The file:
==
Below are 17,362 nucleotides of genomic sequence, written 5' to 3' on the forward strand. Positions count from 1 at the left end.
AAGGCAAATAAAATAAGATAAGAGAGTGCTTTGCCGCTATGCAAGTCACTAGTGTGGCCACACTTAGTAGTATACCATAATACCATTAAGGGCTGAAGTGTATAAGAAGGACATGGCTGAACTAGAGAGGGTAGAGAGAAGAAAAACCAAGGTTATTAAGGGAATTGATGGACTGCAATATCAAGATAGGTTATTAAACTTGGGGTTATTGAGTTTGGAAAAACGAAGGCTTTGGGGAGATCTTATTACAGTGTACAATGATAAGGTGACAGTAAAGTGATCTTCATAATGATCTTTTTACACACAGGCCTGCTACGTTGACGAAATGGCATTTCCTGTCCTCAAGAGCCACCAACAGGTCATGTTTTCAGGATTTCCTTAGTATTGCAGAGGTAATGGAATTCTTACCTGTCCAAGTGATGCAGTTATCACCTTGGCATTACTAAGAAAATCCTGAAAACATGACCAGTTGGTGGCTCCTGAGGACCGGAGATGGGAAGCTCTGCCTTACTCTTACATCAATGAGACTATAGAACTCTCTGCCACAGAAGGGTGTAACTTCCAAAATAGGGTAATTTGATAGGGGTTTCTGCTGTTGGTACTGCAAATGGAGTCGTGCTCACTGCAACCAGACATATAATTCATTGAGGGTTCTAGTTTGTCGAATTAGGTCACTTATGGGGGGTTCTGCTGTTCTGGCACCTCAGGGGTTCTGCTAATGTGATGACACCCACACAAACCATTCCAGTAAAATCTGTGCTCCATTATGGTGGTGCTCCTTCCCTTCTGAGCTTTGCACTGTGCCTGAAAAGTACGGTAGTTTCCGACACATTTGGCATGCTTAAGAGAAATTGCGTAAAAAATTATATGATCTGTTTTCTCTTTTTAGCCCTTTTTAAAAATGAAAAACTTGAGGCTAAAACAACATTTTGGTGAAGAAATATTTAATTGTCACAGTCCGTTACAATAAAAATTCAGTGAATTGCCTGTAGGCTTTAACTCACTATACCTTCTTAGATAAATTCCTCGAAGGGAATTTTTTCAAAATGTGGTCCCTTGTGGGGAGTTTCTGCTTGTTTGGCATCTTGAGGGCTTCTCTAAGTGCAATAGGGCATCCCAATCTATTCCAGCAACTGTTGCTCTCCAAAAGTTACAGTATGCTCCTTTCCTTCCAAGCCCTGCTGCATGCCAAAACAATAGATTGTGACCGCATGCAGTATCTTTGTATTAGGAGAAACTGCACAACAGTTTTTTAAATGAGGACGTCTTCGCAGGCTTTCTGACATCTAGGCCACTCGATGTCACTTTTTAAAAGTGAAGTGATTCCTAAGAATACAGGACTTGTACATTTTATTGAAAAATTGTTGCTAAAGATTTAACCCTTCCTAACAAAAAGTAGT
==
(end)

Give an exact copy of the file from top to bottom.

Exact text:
Below are 17,362 nucleotides of genomic sequence, written 5' to 3' on the forward strand. Positions count from 1 at the left end.
AAGGCAAATAAAATAAGATAAGAGAGTGCTTTGCCGCTATGCAAGTCACTAGTGTGGCCACACTTAGTAGTATACCATAATACCATTAAGGGCTGAAGTGTATAAGAAGGACATGGCTGAACTAGAGAGGGTAGAGAGAAGAAAAACCAAGGTTATTAAGGGAATTGATGGACTGCAATATCAAGATAGGTTATTAAACTTGGGGTTATTGAGTTTGGAAAAACGAAGGCTTTGGGGAGATCTTATTACAGTGTACAATGATAAGGTGACAGTAAAGTGATCTTCATAATGATCTTTTTACACACAGGCCTGCTACGTTGACGAAATGGCATTTCCTGTCCTCAAGAGCCACCAACAGGTCATGTTTTCAGGATTTCCTTAGTATTGCAGAGGTAATGGAATTCTTACCTGTCCAAGTGATGCAGTTATCACCTTGGCATTACTAAGAAAATCCTGAAAACATGACCAGTTGGTGGCTCCTGAGGACCGGAGATGGGAAGCTCTGCCTTACTCTTACATCAATGAGACTATAGAACTCTCTGCCACAGAAGGGTGTAACTTCCAAAATAGGGTAATTTGATAGGGGTTTCTGCTGTTGGTACTGCAAATGGAGTCGTGCTCACTGCAACCAGACATATAATTCATTGAGGGTTCTAGTTTGTCGAATTAGGTCACTTATGGGGGGTTCTGCTGTTCTGGCACCTCAGGGGTTCTGCTAATGTGATGACACCCACACAAACCATTCCAGTAAAATCTGTGCTCCATTATGGTGGTGCTCCTTCCCTTCTGAGCTTTGCACTGTGCCTGAAAAGTACGGTAGTTTCCGACACATTTGGCATGCTTAAGAGAAATTGCGTAAAAAATTATATGATCTGTTTTCTCTTTTTAGCCCTTTTTAAAAATGAAAAACTTGAGGCTAAAACAACATTTTGGTGAAGAAATATTTAATTGTCACAGTCCGTTACAATAAAAATTCAGTGAATTGCCTGTAGGCTTTAACTCACTATACCTTCTTAGATAAATTCCTCGAAGGGAATTTTTTCAAAATGTGGTCCCTTGTGGGGAGTTTCTGCTTGTTTGGCATCTTGAGGGCTTCTCTAAGTGCAATAGGGCATCCCAATCTATTCCAGCAACTGTTGCTCTCCAAAAGTTACAGTATGCTCCTTTCCTTCCAAGCCCTGCTGCATGCCAAAACAATAGATTGTGACCGCATGCAGTATCTTTGTATTAGGAGAAACTGCACAACAGTTTTTTAAATGAGGACGTCTTCGCAGGCTTTCTGACATCTAGGCCACTCGATGTCACTTTTTAAAAGTGAAGTGATTCCTAAGAATACAGGACTTGTACATTTTATTGAAAAATTGTTGCTAAAGATTTAACCCTTCCTAACAAAAAGTAGT